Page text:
Ancestry.com includes a number of Texas-related databases. One Ancestry database caught my eye: Texas Marriage Collection, 1814-1909, 1966-2002. My standard Barkley surname search identified 3,055 Barkleys. Entries identify the date of the marriage, spouse’s name, and the county in which the marriage occurred. For example, Alfred Barkley married Elizabeth Hanna on 11 May 1844 in Harrison County, Texas. A major caveat, however, is that no digital image is available for these records on Ancestry. Instead, you are provided with the Family History Library film number and an opportunity to go to the VitalCheck website to order a copy of the original document (at a cost equaling the fee charged by the state or county agency owning the record plus the VitalChek.com’s $5.00 to $16.00 processing fee). Another Ancestry database, Texas Land Title Abstracts, 1700-2008, provides “abstracts of original titles located in the archives of the Texas General Land Office in Austin … [These] records provide information about lands granted and transferred within the state of Texas including those dated in the 1700s. Fields of information include the district name (a three-letter code), the county, page in original document, grantee, patentee, date, volume, description/location, acreage, class, file, and any additional data found in the record.” My Barkley search in this database identified a grantee, John A. Barkley, certificate 699, who patented 640 acres of land in Robertson District, Hill County, on 4 August 1853. His patent is available in file 587, patent #262, patent volume 2. I also located Stephen F. Austin (born in Virginia, raised in Missouri), who had one of the first legal grants of land in Texas and led a group of 300 American families into the Texas territory in the early 1820s. His land holdings were vast. In January 1830 alone, he patented 23,028 acres of land.
Major genealogical and Texas history collections can be found at the Dallas Library, the Clayton Library in Houston, the Texas State Library and Archives Division in Austin, and the Texas State Historical Association in Austin. Individuals interested in a related lineage society might consult The Sons of the Republic of Texas website.
One of the highlights of my trip to San Antonio (amid wonderful food and great margaritas) was the after-hours tour of the Alamo that was arranged by the group whose annual meeting I was attending. The grounds are much more extensive than I realized, the landscaping very lush, the mission building much smaller than anticipated. It was redolent, however, with atmosphere, and it was enough just to stand in the mission building or in the reconstructed long barracks and imagine its early surroundings and the events that took place there. I was particularly pleased to be there with a friend who has an ancestor who died there: Micajah Autry, born in 1794 in Sampson County, North Carolina, but by the time of the Alamo siege, a resident of Tennessee. An expert marksman, Micajah was a private in Harrison’s Company, Volunteer Auxiliary Corps.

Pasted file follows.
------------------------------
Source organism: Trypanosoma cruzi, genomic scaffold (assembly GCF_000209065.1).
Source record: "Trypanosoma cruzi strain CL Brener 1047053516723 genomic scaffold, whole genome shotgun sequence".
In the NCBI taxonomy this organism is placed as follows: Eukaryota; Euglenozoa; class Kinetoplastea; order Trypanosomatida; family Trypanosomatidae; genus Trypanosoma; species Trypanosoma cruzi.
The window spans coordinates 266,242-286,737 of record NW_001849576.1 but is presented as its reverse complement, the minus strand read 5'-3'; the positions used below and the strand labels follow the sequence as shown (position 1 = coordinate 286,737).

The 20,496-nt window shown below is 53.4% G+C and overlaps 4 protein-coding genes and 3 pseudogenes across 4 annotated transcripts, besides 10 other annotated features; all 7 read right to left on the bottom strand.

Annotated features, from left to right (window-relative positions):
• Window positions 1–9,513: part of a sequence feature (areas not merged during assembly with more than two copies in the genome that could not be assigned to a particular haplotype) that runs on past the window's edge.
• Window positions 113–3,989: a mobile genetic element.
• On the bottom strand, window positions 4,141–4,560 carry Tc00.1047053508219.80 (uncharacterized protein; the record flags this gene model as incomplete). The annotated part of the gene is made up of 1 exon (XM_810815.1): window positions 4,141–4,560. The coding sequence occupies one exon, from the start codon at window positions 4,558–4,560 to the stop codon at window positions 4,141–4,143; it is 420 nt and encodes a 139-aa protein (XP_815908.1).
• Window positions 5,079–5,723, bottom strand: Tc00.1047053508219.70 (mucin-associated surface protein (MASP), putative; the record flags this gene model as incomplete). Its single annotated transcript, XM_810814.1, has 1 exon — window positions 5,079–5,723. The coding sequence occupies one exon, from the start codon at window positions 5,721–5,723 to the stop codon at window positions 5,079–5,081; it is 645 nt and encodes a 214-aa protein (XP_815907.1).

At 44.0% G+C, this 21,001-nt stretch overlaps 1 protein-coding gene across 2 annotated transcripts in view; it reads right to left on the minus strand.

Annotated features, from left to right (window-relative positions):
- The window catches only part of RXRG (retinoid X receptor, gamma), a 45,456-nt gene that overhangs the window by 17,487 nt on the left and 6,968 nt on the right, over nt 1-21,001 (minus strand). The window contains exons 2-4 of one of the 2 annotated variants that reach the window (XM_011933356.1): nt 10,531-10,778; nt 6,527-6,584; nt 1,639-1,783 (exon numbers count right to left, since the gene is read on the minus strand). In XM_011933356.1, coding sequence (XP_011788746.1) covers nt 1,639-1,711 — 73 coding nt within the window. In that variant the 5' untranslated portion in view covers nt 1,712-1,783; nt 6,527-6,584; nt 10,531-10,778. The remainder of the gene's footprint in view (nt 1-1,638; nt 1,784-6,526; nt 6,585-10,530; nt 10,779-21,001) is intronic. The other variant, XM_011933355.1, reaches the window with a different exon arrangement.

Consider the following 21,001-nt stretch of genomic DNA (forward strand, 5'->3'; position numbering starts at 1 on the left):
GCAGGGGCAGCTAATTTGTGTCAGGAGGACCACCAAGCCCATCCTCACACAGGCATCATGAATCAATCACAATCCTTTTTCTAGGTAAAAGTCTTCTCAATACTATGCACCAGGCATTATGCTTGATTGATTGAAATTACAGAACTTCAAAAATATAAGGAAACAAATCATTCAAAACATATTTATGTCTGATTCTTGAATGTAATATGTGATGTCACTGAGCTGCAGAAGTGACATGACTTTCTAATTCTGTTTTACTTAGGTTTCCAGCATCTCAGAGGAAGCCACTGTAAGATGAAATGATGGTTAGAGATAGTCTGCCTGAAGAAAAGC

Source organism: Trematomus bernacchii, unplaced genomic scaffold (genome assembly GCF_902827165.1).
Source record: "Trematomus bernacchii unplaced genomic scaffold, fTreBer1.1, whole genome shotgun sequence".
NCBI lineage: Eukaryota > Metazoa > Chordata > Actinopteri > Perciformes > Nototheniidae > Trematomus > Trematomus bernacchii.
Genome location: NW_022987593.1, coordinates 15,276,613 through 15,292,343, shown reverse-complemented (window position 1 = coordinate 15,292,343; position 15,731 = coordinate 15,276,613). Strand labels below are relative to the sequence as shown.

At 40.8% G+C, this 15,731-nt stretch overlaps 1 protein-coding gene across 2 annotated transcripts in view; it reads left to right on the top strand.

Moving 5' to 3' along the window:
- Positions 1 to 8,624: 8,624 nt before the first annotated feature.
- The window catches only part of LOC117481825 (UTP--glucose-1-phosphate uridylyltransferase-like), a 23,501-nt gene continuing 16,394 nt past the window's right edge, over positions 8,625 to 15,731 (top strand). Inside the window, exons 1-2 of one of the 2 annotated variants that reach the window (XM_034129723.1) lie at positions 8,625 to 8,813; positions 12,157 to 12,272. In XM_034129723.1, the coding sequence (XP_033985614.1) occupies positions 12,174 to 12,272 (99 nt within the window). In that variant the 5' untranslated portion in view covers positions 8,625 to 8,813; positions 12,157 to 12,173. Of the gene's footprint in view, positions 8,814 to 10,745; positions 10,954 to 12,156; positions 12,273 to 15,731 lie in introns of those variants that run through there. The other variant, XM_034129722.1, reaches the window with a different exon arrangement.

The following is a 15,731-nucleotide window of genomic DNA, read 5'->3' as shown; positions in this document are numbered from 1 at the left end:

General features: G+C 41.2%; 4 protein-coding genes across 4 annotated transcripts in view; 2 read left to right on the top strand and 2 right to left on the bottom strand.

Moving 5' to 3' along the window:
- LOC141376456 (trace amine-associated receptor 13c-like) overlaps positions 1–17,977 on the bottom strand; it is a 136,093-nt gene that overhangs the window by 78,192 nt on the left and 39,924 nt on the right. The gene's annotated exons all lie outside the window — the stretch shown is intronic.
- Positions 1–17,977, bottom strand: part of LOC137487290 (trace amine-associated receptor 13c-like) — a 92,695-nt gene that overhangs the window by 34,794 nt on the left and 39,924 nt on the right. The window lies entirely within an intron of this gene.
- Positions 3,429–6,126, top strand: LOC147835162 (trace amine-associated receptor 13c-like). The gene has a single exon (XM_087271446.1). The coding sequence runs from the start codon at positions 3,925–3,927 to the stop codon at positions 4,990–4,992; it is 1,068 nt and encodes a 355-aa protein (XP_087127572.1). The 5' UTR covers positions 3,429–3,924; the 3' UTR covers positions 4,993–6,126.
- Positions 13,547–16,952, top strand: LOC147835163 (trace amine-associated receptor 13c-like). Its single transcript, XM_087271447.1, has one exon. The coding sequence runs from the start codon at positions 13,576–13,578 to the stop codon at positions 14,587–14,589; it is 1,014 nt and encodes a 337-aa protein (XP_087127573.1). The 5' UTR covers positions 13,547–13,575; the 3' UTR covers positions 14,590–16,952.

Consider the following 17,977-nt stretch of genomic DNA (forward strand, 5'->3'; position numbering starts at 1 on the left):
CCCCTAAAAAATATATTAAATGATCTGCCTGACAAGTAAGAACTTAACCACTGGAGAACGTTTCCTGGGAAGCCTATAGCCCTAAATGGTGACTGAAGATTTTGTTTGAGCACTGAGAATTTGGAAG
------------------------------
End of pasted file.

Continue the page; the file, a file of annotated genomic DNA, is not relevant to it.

Before leaving the Alamo grounds, I was drawn to the shelves of books for sale in the gift shop. Never one to ignore the lure of adding to my already overflowing shelves, I purchased two that would provide me with a good overview of Texas history. The first, Going to Texas: Five Centuries of Texas Maps (The Center for Texas Studies at TCU, 2007), provides maps and explanatory text covering the period 1519 to the twentieth century. Its visual representation provides a good understanding of Texas history, but in some cases, maps were readable only with magnification. After pouring over a number of appealing titles on the Texas Revolution, I opted for Gary S. Zaboly’s An Altar for Their Sons: the Alamo and the Texas Revolution in Contemporary Newspaper Accounts (State House Press, 2011), which provides a unique first-hand account of this turbulent period in Texas history. Information is provided from contemporary documents, broadsides, field reports, letters, diary excerpts, personal interviews, as well as from reprints of materials from later newspapers and journals. One of the latter is an interesting report from the Fort Worth Star-Telegram for 22 February 1914 describing the discovery of rows of cypress and cedar posts from the palisades of the mission discovered by workers while excavating for a San Antonio telephone company.
Here are some other titles about Texas and Texas research available on genealogical.com:
Austin [Texas] Colony Pioneers by Worth Stickley Ray (1949, Clearfield, reprinted 1995).
Character Certificates in the General Land Office of Texas by Gifford White (1985, Clearfield, reprinted 2007)
Kentucky Colonization in Texas: a History of the Peters Colony by Seymor V. Connor (1953, Clearfield, reprinted 2007).
Mayflower Descendants in the State of Texas and Their Lineages, Vol. III: Lineages 735-1400, compiled by Barbara Lewis Williams (Gateway, 2002; available from the author)
Mayflower Descendants in the State of Texas and Their Lineages, Vol. V: Lineages 1401-2385, compiled by Barbara Lewis Williams (Gateway, 2005; available from the author)
New Homes in a New Land: German Immigration to Texas, 1847-1861 by Ethel H. Geue (1970, Clearfield, reprinted 2006).
A New Land Beckoned: German Immigration to Texas, 1844-1847 by Chester W. and Ethel H. Geue (1972, Clearfield, reprinted 2006)
Republic of Texas Poll Lists for 1846 by Marion Day Mullins (1974, Clearfield, reprinted 2003).
Stephen F. Austin’s Register of Families by Villamae Williams (1984, Clearfield, reprinted 2000).